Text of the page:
Haverford College ’13
Since I have been in Indonesia I have attempted to visit many religious sites. Although this is somewhat unrelated to my research, I believe it is important to study religious tradition in Indonesia in order to attempt to understand Indonesia as a whole (a largely an impossible task anyhow).
The Ganjuran Church of the Sacred Heart (Hati Kudus in Bahasa Indonesia) in Central Java, about an hour away from Yogyakarta, is a Catholic church, temple, and shrine dedicated to the Sacred Heart, the passionate devotion to Jesus’ physical heart as the representation of His divine love for Humanity. The Church was built by Joseph and Julius Smultzer, two Dutch brothers, who were followers of the Church’s social tenet Rerum Novarum. Rerum Novorum, meaning “Of New Things,” the title of Pope Leo XIII’s letter subtitled: “Rights and Duties of Capital and Labor.” It discussed “the relationships and mutual duties between labour and obtaining capital, as well as government and its citizens. Of primary concern was the need for some amelioration for ‘the misery and wretchedness pressing so unjustly on the majority of the working class’.” The decree further emphasizes that the relationship between master and worker was not supposed to be subordinate relationship but rather a relationship between partners, an irony that many Christian missionaries had to face while carrying the Good News under the banner of colonialism.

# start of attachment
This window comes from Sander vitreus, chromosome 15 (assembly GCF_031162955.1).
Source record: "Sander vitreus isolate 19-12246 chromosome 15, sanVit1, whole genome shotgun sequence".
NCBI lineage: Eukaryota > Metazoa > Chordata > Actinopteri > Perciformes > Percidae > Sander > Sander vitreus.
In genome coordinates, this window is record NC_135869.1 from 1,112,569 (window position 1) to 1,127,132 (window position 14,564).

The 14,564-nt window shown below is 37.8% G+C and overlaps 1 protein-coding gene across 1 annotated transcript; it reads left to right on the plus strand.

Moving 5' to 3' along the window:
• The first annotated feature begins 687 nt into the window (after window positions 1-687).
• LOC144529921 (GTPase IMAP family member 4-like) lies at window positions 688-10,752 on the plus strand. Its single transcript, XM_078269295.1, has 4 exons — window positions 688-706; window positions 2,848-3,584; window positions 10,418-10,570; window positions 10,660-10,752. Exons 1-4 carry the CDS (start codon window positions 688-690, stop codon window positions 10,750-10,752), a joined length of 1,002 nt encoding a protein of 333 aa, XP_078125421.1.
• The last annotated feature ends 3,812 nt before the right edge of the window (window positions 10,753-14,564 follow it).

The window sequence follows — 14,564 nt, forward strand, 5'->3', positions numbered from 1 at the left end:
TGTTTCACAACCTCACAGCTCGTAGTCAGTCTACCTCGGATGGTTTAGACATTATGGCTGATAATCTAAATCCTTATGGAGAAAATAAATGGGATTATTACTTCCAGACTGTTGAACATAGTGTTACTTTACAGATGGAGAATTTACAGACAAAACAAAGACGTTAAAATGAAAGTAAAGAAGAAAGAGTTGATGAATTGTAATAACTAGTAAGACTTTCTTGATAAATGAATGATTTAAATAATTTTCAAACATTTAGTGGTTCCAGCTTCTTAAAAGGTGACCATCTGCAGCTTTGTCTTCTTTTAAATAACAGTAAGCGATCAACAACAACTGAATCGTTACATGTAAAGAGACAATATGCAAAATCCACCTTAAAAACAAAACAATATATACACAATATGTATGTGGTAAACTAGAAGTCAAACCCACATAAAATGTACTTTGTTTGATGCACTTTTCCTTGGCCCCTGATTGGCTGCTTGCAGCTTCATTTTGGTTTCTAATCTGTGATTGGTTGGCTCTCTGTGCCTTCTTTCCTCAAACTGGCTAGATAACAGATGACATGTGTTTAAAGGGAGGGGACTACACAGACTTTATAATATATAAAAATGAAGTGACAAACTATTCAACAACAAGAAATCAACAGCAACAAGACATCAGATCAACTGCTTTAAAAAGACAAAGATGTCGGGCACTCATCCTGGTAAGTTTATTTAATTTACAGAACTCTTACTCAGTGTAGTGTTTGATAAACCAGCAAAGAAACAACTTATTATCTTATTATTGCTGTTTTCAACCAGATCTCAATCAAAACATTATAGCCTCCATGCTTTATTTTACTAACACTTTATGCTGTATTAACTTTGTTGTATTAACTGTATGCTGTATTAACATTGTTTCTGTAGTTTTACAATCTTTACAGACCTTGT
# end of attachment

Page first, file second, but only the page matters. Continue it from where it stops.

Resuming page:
The church, temple, and shrine was completed in 1927. In 2006, during the earthquake that wrecked much of Java, the church was destroyed. It was rebuilt in 2008.
It is noteworthy because of its incorporation of European, Hindu, Buddhist, Javanese, and Muslim traditions. The classic style of Dutch architecture can be seen from the exterior of the building and its sharp upward angle, different than Javanese style. From above, the roof looks like a cross.
The Javanese style is most evident by the open-air style of the church, emphasizing the traditional Javanese, and Hindu, relationship with nature. The church has no walls on three-sides (left, right, and back) allowing the ocean breeze (there is a beach nearby) to strike believers during service. Also, the presence of traditional instruments such as the gamelan is unique to the church. The Javanese instruments are used for the singing of psalms and hymns during services. Javanese influence can also be seen from the roof forming tajug that is supported by four teakwood pillars, symbolizing the four Gospel writers, Matthew, Mark, Luke, and John On the altar, two angels are kneeling beside a tabernacle with a relief of Jesus crucified. All three wear Javanese dress and the angels adorn a crown typical of Javanese nobility while Jesus and Mary wear the clothing of Javanese royalty.